The defect can be closed percutaneously by inserting a device through the blood vessels in the groin (percutaneous transcatheter approach) or via surgical repair. The choice of treatment depends on the size of the defect and the presence of pulmonary hypertension. After the defect is closed, the patient will need regular follow up with a cardiologist.
The procedure usually takes between 1 and 2 hours and the success rate is about 95%. However, there are known risks involved. The risks and their estimated incidence of occurrence are:
Patients with small Atrial Septal Defect (ASD) seldom develop any complications. However patients with moderate- to large-sized defects may develop irregular heart rhythm, heart pump failure and high pressure in the lung. These patients may need additional medications to treat these complications.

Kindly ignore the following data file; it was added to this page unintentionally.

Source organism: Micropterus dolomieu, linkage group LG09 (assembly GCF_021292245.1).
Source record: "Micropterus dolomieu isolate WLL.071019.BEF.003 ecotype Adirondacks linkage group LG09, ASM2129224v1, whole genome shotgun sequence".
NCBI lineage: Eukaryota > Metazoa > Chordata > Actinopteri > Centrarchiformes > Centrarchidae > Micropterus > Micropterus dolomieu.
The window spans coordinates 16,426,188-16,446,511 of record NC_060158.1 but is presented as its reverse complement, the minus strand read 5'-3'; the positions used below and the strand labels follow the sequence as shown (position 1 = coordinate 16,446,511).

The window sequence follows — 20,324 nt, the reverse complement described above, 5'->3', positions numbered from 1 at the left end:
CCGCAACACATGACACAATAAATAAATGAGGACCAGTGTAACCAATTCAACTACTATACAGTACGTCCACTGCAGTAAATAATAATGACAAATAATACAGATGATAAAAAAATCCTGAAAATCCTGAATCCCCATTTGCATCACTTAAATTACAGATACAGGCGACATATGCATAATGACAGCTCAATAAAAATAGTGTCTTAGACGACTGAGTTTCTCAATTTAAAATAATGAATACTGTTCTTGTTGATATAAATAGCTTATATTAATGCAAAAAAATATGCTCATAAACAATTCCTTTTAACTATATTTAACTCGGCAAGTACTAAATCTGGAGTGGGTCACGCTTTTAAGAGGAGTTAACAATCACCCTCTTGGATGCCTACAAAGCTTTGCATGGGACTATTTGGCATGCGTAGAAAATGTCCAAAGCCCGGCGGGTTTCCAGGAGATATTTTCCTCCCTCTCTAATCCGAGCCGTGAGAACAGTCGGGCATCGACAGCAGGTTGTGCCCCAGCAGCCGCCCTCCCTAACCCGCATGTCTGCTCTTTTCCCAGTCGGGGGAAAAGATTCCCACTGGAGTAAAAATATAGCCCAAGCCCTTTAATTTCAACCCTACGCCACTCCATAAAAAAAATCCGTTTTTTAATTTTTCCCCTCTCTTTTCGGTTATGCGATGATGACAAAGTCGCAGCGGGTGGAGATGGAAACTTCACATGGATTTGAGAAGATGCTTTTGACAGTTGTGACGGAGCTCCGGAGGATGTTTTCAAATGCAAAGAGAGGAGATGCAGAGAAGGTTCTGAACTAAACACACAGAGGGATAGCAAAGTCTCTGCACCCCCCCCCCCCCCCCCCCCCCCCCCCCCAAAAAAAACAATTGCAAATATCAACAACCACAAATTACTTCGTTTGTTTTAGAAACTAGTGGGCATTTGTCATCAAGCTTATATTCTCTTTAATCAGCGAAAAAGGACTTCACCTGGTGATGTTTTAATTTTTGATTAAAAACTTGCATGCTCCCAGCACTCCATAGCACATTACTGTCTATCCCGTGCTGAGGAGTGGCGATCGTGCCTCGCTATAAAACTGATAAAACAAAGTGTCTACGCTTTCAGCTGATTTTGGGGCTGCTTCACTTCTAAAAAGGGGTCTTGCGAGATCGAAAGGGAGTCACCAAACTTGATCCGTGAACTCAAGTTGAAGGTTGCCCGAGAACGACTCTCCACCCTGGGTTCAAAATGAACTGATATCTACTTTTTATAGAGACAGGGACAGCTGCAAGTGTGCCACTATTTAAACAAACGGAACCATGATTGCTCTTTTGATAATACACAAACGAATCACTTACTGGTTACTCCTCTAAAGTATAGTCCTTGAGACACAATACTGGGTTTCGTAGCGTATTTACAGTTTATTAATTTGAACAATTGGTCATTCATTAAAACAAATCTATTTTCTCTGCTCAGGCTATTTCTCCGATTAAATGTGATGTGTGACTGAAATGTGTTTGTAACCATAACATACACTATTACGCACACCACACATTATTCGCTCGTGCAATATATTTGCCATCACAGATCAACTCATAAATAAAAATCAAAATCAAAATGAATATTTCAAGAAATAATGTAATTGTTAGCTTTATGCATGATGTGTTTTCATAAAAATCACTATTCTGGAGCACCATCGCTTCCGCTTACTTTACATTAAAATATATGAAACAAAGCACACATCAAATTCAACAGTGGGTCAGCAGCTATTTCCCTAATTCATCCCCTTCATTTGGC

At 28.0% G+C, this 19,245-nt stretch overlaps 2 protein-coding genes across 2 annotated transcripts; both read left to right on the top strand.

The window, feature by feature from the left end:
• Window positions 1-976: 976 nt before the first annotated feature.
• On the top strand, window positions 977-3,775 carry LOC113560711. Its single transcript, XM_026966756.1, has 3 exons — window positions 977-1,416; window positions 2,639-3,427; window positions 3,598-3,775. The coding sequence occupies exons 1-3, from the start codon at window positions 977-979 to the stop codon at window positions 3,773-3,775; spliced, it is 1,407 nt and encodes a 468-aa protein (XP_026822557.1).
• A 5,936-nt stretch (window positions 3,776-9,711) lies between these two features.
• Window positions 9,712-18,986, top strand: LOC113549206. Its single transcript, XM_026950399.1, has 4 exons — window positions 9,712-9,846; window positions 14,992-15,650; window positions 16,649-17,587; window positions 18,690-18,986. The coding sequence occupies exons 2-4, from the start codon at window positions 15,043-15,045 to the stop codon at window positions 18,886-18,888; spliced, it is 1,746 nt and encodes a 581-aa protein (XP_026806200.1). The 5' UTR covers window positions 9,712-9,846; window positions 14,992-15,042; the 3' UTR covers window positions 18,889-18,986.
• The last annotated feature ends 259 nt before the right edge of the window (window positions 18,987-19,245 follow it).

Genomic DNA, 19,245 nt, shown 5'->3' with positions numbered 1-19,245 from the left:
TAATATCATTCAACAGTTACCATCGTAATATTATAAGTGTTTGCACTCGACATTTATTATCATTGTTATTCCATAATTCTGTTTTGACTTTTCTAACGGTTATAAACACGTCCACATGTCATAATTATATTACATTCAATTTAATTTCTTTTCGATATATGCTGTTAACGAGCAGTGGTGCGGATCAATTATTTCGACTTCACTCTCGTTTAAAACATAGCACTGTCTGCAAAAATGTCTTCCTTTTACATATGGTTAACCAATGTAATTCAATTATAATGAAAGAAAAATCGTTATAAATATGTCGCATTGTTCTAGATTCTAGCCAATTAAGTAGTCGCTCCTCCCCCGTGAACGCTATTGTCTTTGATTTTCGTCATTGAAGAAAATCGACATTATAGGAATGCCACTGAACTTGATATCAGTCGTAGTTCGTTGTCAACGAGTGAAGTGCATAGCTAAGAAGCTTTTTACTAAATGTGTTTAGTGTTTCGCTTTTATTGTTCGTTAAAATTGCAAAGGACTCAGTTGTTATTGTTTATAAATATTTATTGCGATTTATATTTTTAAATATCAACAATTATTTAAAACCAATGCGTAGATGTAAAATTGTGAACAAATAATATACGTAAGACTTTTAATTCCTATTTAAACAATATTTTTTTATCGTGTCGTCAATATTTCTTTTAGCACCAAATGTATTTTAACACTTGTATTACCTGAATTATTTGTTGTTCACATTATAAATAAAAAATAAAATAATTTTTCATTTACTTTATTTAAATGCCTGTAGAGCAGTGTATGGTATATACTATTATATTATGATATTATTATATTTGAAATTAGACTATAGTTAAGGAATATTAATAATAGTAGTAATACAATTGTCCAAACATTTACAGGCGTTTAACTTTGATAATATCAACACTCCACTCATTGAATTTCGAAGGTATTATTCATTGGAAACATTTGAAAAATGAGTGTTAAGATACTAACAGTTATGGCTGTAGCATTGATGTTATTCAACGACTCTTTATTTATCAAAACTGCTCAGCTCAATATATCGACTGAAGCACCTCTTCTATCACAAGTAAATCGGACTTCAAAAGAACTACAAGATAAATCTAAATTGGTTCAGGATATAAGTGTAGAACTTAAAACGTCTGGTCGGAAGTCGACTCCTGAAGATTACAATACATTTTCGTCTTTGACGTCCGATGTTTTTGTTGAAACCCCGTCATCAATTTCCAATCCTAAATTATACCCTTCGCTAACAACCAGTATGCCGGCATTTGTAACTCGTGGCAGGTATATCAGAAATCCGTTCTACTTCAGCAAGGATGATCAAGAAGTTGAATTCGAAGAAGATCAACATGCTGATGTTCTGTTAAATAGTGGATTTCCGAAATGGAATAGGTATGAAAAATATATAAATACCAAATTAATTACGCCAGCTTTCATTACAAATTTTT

Some of these complications, if they do occur, are of a serious nature and may require further treatment including surgery and prolonged hospitalisation. In the event of device dislodgement, you may require surgery for removal of the device and closure of the hole at the same time.
Not all types of Atrial Septal Defect (ASD) are suitable for device closure. You will need to have a detailed echocardiogram scan including both transthoracic echocardiogram as well as a transoesophageal echocardiogram to assess if your defect is suitable for closure. Defects which do not have sufficient rims for the device to sit safely, are too near to other heart structures such as veins, valves and very large (more than 3.6cm) may not be suitable for device closure and may be better treated with surgery.
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